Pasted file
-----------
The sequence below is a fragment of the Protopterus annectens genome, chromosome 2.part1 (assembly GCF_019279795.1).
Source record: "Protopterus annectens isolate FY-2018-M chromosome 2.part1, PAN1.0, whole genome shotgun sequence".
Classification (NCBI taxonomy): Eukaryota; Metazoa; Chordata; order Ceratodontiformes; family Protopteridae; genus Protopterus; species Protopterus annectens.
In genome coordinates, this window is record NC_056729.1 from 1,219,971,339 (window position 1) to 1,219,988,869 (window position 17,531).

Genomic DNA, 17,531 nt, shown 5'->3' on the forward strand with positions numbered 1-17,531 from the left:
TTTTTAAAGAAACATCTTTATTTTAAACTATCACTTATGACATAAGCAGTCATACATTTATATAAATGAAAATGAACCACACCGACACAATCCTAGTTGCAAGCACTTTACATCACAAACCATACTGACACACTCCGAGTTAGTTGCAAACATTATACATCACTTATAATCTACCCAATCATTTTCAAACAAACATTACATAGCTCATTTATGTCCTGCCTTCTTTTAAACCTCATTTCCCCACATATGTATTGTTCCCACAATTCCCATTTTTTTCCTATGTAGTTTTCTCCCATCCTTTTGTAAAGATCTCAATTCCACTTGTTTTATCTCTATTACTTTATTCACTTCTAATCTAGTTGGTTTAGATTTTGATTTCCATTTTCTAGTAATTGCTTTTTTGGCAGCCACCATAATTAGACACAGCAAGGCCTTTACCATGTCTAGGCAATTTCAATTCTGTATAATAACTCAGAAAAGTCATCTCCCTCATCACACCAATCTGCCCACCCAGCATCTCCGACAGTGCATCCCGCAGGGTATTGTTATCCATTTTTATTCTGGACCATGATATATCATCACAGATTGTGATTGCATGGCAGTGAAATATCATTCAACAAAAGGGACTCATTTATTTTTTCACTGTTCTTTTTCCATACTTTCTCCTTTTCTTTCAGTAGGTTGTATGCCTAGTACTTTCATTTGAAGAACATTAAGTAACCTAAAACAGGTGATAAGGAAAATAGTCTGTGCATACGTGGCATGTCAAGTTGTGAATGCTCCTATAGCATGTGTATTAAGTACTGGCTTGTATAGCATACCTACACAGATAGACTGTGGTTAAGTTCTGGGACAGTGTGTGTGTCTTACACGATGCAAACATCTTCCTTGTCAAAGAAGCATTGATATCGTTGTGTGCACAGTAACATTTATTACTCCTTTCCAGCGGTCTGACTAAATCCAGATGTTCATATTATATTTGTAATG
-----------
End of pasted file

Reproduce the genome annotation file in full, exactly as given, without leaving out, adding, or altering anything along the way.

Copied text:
The sequence below is a fragment of the Protopterus annectens genome, chromosome 2.part1 (assembly GCF_019279795.1).
Source record: "Protopterus annectens isolate FY-2018-M chromosome 2.part1, PAN1.0, whole genome shotgun sequence".
Classification (NCBI taxonomy): Eukaryota; Metazoa; Chordata; order Ceratodontiformes; family Protopteridae; genus Protopterus; species Protopterus annectens.
In genome coordinates, this window is record NC_056729.1 from 1,219,971,339 (window position 1) to 1,219,988,869 (window position 17,531).

Genomic DNA, 17,531 nt, shown 5'->3' on the forward strand with positions numbered 1-17,531 from the left:
TTTTTAAAGAAACATCTTTATTTTAAACTATCACTTATGACATAAGCAGTCATACATTTATATAAATGAAAATGAACCACACCGACACAATCCTAGTTGCAAGCACTTTACATCACAAACCATACTGACACACTCCGAGTTAGTTGCAAACATTATACATCACTTATAATCTACCCAATCATTTTCAAACAAACATTACATAGCTCATTTATGTCCTGCCTTCTTTTAAACCTCATTTCCCCACATATGTATTGTTCCCACAATTCCCATTTTTTTCCTATGTAGTTTTCTCCCATCCTTTTGTAAAGATCTCAATTCCACTTGTTTTATCTCTATTACTTTATTCACTTCTAATCTAGTTGGTTTAGATTTTGATTTCCATTTTCTAGTAATTGCTTTTTTGGCAGCCACCATAATTAGACACAGCAAGGCCTTTACCATGTCTAGGCAATTTCAATTCTGTATAATAACTCAGAAAAGTCATCTCCCTCATCACACCAATCTGCCCACCCAGCATCTCCGACAGTGCATCCCGCAGGGTATTGTTATCCATTTTTATTCTGGACCATGATATATCATCACAGATTGTGATTGCATGGCAGTGAAATATCATTCAACAAAAGGGACTCATTTATTTTTTCACTGTTCTTTTTCCATACTTTCTCCTTTTCTTTCAGTAGGTTGTATGCCTAGTACTTTCATTTGAAGAACATTAAGTAACCTAAAACAGGTGATAAGGAAAATAGTCTGTGCATACGTGGCATGTCAAGTTGTGAATGCTCCTATAGCATGTGTATTAAGTACTGGCTTGTATAGCATACCTACACAGATAGACTGTGGTTAAGTTCTGGGACAGTGTGTGTGTCTTACACGATGCAAACATCTTCCTTGTCAAAGAAGCATTGATATCGTTGTGTGCACAGTAACATTTATTACTCCTTTCCAGCGGTCTGACTAAATCCAGATGTTCATATTATATTTGTAATG